Becoming a consultant: nature or nurture?

By 18/09/2018News

A question I have been asked in the past is “Can you teach someone to be a consultant?” And the answer? Well, of course you can – but only up to a point! 

In our field of market access and HEOR, technical skills and know-how are considered paramount – and rightly so. And time, and time to teach, are what are required to upskill new people, like any high-skilled industry. So, accepting that a consultant needs to learn the basics of their trade, what comes next? And what drives success?

In my opinion, it is how a person applies their technical skills, and much more besides, that ultimately “makes” a truly great consultant. Three key factors drive the maturation of a consultant:

  1. Attitude – Once the basic technical skills are on board, how someone behaves and responds to challenges is really important: Open-mindedness, flexibility, creativity; the ability to take criticism and remain open to continued learning; empathy for the end-user client. You can have the most gifted technician in the world, but if they don’t have the right attitude or behaviours, then a great consultant they will not make!
  2. Communication – Our clients are busy people, and they rely on us to tell them what is needed and by when. This communication needs to be prompt, open and direct. If delivery is going to be delayed, or a much-wanted piece of functionality is just not possible, then a client needs to be told in an honest and clear fashion. This message should be delivered with tact and maturity, of course, and with a readiness to listen to the client’s challenges and pressures. And sometimes, this needs a bit of experience to get it right.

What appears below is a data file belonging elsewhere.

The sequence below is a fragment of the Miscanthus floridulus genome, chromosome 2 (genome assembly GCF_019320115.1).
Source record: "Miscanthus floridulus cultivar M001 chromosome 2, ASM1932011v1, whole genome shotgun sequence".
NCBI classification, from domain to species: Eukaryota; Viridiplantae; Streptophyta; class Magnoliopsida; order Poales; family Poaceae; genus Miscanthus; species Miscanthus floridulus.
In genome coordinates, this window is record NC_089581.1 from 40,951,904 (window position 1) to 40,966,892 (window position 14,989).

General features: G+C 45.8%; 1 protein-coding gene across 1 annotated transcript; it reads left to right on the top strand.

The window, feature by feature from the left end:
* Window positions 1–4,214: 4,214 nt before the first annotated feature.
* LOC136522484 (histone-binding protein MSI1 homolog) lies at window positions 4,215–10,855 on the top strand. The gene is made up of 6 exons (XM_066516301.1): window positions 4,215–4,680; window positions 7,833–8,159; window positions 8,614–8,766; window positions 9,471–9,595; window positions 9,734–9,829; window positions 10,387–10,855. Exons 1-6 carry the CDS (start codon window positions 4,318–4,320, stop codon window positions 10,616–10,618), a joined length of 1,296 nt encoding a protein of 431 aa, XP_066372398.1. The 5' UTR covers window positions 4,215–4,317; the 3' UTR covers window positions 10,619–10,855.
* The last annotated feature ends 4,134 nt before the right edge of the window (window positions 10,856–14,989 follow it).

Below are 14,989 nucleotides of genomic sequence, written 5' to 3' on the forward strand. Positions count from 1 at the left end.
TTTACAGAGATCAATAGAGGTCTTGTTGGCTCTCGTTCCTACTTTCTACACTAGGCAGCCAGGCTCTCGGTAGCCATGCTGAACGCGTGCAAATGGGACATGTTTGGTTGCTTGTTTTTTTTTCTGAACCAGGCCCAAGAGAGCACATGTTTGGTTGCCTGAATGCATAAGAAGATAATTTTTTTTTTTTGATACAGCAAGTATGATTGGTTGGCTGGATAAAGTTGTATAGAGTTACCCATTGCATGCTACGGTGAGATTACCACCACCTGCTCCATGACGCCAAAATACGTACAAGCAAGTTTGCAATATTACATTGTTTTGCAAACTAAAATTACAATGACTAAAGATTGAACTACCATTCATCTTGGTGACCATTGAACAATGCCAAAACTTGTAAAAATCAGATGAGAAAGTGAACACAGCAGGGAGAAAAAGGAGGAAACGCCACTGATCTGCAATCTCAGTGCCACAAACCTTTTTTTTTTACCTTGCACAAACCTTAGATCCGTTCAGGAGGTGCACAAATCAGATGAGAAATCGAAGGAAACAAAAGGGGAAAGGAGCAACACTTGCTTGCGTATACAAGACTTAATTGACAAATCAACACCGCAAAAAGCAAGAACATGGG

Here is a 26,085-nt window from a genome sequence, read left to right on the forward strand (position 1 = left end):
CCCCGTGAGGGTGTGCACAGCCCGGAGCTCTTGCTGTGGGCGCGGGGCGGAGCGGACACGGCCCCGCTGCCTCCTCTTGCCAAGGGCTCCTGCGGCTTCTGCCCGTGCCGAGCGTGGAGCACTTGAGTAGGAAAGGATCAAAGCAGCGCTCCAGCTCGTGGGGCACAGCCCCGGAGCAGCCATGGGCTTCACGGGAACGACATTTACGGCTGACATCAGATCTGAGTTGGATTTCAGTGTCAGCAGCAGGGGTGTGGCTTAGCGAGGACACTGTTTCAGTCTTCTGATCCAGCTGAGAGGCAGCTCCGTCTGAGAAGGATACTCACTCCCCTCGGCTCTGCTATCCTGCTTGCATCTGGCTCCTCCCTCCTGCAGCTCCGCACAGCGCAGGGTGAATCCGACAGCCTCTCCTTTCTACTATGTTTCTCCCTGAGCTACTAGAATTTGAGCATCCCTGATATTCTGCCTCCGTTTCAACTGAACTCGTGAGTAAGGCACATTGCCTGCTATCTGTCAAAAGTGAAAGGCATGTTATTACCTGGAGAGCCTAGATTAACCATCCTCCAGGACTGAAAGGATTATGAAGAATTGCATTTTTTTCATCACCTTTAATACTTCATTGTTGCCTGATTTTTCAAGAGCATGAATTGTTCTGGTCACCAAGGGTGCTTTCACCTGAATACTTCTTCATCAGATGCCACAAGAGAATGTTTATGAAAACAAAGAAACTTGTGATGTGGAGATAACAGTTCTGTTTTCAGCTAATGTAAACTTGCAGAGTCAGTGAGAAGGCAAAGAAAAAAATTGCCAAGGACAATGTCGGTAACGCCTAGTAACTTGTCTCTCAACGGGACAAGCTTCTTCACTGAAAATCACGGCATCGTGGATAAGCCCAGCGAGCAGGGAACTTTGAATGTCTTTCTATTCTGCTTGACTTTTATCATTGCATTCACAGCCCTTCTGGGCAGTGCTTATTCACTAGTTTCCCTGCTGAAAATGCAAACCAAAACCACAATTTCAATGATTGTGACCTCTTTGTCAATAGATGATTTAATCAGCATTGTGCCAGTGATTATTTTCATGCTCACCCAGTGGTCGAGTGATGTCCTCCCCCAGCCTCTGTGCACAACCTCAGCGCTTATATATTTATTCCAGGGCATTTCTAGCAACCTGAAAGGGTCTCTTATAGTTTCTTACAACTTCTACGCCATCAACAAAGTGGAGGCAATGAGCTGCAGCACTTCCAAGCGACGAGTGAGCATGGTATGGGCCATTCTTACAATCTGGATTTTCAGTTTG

3. Judgement – Probably the most important factor of all is knowing when to escalate, intervene or just leave well enough alone. Good judgement, however, only comes with experience – and there is no way around this. Time spent as a consultant allows you to observe how projects run, how clients behave and how colleagues react to pressure. All of this “data” is collected and synthesised – informing how you react to situations in a fast-paced consulting environment. Good judgement, informed by experience, leads to efficient and reliable project delivery. Building on this platform, a great consultant can create innovative client solutions that “wow” internal client stakeholders and engage effectively with payers and decision-makers.

So, yes – teaching someone to be a consultant is possible. But becoming a really good one requires time, experience and the right behaviours.

About the author: David Niziol

About Mtech Access: Mtech Access is no ordinary global market access and digital communication consultancy. We have brought together a team of experienced market access professionals with a track record of successful partnership – more than half of the team have 10+ years’ experience.

We deliver Evidence and Value services hand-in-hand with innovative Digital solutions. We are one team, with one vision – to improve how value is communicated so patients get access to the treatments they need.

Contact us today to hear how we can help maximise the value of your product.